First I will show you the best looking roast profile, roasted today but modelled after the profiles that so far scored best:

Roast profile for Batch 17
Roast procedure
I warmed up the machine until Drum Temp hit 150ºC, then started the roast. In Artisan, the preprogrammed alarms ensured the correct drum speed, airflow and max DT was set and along the roast, voice alerts prompted for events like checking bean color around 120ºC, and the optional hints for switching off the heating elements. At minute 6, as the actual Bean Temp (BT) closely approached the designed background profile, I switched on the internal software PID of Artisan which then took over control of the airspeed to force the BT to coast exactly along the designed curve.

The Rate of Rise (blue line) gradually declined, with a brief tendency to move up near the onset of FC, then sloping gently down until the End of Roast.

I switched off (grey dots) the first of three elements around 11:15, the second around 12:20, briefly switching it back on around 12:50 and then switched off the last element around 14:30. The airflow, managed by the Artisan software PID, made sure that BT did not overshoot nor lag behind.

Average Rate of Rise for the three stages was 8.1ºC/min, 7.8ºC/min and finally 3.6ºC/minute. Development time was 25% of the total roast at nearly 4 minutes and beans were cooled down in just over a minute.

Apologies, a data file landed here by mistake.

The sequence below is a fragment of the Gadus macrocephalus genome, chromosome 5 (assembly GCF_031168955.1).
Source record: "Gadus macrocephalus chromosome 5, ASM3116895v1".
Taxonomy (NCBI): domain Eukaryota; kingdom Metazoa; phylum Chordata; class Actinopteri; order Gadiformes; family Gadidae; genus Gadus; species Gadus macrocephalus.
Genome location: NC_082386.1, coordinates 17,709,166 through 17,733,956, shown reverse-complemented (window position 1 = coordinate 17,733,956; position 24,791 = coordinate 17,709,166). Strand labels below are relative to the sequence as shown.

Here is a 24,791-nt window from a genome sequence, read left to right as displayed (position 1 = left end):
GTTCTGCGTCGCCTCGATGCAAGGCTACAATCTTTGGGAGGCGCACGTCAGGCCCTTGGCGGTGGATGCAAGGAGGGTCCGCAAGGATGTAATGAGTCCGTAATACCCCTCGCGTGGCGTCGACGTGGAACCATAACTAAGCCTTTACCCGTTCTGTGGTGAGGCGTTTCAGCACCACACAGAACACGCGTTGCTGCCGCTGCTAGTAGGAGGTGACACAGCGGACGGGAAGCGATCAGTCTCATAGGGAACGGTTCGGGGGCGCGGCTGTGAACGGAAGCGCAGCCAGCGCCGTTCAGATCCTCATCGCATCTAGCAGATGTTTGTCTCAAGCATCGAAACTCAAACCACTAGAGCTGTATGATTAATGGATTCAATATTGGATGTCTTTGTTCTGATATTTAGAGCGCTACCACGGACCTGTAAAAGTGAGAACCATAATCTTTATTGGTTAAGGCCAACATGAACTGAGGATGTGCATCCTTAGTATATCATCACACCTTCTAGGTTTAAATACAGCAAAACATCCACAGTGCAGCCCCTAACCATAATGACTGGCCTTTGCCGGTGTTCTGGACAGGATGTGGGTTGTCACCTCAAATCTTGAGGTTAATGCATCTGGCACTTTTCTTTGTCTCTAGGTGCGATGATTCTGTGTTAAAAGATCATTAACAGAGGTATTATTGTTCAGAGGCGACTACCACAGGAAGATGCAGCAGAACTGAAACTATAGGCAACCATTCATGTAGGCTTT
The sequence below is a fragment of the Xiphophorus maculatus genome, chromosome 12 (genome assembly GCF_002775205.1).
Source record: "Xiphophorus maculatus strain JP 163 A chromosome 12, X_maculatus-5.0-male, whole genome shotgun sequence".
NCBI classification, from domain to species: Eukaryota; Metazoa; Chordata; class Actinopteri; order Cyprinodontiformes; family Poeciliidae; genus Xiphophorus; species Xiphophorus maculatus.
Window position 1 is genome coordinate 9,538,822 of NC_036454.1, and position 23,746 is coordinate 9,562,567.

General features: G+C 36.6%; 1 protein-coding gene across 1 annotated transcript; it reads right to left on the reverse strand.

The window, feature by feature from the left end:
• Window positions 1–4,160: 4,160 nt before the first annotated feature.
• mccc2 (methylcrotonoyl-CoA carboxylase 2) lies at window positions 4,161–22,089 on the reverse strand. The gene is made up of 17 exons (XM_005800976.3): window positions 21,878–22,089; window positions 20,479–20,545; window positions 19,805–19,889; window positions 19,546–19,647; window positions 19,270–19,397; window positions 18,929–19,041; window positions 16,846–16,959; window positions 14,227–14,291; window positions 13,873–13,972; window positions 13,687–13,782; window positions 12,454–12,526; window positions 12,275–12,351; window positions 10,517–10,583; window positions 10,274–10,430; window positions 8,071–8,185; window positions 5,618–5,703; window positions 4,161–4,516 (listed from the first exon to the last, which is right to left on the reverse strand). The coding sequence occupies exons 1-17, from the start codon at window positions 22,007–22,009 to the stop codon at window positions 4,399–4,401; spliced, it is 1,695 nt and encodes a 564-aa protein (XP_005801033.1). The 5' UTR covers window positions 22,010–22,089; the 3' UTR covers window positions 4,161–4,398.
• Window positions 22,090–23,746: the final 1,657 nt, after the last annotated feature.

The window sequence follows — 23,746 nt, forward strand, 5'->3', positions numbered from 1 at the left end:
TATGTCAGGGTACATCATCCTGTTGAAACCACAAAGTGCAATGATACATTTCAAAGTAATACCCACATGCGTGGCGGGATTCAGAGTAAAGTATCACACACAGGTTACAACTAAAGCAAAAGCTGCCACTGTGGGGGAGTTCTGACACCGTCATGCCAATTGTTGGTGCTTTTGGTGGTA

How did I arrive at this profile design?

Below I share 8 profiles of the previous 16 roasts. I printed the profiles, adding handwritten notes to these when I (or others) tasted the results.

Batch 2
Batch 2 seemed too fast and not hot enough. Extraction was fast even when ground finer. It seemed pretty at first but really did not develop well over the days. Chucked it. Friends use it in their garden to scare away the cats.

Batch 3
Batch 3 was just as light, but roasted a minute longer. Faster drum speed after FC helped to get rid of chaff but really in a good, active development, the chaff must fly off voluntarily with volatility and voila. In the following days, it remained somewhat dry in mouthfeel after the first sensation that seemed reasonable. Nothing special. The green beans deserve much better!


Batch 4